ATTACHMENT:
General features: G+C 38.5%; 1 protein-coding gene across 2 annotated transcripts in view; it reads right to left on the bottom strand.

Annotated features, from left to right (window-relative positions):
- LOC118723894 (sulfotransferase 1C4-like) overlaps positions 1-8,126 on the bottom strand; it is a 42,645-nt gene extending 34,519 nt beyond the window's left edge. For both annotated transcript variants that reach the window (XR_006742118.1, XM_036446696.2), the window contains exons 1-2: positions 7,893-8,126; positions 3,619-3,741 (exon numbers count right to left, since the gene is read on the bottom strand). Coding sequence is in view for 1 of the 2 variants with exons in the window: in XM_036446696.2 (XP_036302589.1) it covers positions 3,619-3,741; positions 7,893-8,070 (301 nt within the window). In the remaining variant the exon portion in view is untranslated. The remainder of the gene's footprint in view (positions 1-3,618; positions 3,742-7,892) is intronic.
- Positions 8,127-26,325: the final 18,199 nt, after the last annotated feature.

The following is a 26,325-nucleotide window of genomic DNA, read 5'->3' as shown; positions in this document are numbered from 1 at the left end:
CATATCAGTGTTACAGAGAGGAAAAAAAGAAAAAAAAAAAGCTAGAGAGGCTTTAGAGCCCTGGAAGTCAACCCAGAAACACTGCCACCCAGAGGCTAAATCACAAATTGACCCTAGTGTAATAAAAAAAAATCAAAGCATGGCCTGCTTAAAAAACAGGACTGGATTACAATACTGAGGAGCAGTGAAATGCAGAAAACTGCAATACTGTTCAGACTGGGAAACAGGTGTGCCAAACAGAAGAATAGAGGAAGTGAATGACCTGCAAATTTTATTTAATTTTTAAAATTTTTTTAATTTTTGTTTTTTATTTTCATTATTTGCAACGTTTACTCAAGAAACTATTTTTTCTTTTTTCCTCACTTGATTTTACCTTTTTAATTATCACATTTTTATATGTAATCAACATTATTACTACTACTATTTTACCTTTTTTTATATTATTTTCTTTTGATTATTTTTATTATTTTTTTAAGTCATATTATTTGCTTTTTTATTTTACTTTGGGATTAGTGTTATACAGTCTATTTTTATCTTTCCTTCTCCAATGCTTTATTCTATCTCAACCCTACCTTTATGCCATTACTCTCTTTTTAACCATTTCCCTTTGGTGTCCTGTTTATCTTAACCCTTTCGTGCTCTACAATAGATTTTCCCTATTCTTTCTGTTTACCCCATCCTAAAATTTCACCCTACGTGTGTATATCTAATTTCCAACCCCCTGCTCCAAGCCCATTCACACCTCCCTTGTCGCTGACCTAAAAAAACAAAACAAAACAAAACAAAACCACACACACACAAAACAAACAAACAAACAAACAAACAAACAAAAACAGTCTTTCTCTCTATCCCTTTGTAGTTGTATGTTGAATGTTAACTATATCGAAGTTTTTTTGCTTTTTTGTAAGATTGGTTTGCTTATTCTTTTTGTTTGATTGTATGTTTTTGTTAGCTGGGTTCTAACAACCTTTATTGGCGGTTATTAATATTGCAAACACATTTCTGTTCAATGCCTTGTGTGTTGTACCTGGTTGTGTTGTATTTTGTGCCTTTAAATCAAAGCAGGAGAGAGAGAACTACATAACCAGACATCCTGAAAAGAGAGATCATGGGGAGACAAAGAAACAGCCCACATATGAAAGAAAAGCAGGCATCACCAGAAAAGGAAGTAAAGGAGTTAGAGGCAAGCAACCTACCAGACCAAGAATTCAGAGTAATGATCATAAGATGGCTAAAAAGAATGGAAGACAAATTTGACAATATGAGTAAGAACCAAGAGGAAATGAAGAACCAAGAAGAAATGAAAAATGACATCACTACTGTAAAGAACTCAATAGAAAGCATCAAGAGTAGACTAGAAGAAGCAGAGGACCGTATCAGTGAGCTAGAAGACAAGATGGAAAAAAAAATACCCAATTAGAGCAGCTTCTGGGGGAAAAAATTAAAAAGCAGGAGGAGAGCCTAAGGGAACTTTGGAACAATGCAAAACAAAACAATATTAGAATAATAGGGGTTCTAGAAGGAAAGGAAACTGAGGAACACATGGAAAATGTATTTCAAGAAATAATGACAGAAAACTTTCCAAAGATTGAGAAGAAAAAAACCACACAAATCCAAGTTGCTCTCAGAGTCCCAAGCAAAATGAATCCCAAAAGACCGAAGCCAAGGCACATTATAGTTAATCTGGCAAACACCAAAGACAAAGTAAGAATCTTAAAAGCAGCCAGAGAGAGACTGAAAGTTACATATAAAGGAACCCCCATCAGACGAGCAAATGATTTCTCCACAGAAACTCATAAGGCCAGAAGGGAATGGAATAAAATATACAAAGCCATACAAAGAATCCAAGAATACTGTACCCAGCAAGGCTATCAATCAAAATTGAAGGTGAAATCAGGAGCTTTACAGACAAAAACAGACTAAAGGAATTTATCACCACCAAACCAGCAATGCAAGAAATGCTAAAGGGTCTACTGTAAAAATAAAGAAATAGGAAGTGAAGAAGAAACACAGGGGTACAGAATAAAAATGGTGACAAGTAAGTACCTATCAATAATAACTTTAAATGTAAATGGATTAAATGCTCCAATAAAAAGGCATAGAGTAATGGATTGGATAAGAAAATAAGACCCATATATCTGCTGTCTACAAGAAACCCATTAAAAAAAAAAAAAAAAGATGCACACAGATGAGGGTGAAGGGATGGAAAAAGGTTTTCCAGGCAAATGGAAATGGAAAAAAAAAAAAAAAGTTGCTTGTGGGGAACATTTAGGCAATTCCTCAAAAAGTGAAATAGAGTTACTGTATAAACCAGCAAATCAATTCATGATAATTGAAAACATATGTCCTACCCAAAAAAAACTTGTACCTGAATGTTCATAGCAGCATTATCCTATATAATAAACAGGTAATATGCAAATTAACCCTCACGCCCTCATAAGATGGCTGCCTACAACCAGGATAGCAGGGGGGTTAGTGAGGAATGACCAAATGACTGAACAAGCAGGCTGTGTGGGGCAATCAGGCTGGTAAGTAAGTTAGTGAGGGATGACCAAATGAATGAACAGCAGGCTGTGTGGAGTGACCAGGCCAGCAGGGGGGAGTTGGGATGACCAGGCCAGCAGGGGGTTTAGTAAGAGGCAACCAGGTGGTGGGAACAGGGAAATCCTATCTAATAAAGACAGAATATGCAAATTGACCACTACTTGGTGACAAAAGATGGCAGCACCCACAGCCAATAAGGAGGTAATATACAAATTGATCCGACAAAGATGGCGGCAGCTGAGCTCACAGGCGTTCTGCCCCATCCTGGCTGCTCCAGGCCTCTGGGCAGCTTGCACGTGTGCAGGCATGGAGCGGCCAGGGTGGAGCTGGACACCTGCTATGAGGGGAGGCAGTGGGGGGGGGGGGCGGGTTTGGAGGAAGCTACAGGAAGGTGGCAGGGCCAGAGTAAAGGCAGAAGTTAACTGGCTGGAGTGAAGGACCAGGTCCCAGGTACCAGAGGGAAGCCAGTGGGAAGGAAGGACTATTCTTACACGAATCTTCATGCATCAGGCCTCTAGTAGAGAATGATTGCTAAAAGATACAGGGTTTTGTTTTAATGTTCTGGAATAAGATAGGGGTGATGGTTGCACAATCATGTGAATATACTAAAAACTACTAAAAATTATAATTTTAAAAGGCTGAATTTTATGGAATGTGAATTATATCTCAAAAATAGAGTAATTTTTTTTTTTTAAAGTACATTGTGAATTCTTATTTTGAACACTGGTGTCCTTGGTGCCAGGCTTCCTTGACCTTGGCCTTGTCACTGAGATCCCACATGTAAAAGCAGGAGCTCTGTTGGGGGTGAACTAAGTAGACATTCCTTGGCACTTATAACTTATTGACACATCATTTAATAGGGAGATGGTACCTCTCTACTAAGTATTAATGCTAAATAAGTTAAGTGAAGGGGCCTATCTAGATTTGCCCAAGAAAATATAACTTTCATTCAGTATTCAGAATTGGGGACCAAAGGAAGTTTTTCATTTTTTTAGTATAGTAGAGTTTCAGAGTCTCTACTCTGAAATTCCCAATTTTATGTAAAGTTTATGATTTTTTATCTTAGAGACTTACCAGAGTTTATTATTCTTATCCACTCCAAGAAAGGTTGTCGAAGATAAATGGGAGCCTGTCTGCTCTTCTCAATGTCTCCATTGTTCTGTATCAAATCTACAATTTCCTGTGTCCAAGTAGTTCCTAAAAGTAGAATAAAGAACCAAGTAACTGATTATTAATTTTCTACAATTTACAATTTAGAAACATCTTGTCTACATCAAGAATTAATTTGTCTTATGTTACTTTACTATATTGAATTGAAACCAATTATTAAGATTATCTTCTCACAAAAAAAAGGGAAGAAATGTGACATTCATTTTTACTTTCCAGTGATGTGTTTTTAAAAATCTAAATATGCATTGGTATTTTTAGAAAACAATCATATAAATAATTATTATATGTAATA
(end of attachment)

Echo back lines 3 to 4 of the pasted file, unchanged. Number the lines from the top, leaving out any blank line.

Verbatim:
- LOC118723894 (sulfotransferase 1C4-like) overlaps positions 1-8,126 on the bottom strand; it is a 42,645-nt gene extending 34,519 nt beyond the window's left edge. For both annotated transcript variants that reach the window (XR_006742118.1, XM_036446696.2), the window contains exons 1-2: positions 7,893-8,126; positions 3,619-3,741 (exon numbers count right to left, since the gene is read on the bottom strand). Coding sequence is in view for 1 of the 2 variants with exons in the window: in XM_036446696.2 (XP_036302589.1) it covers positions 3,619-3,741; positions 7,893-8,070 (301 nt within the window). In the remaining variant the exon portion in view is untranslated. The remainder of the gene's footprint in view (positions 1-3,618; positions 3,742-7,892) is intronic.
- Positions 8,127-26,325: the final 18,199 nt, after the last annotated feature.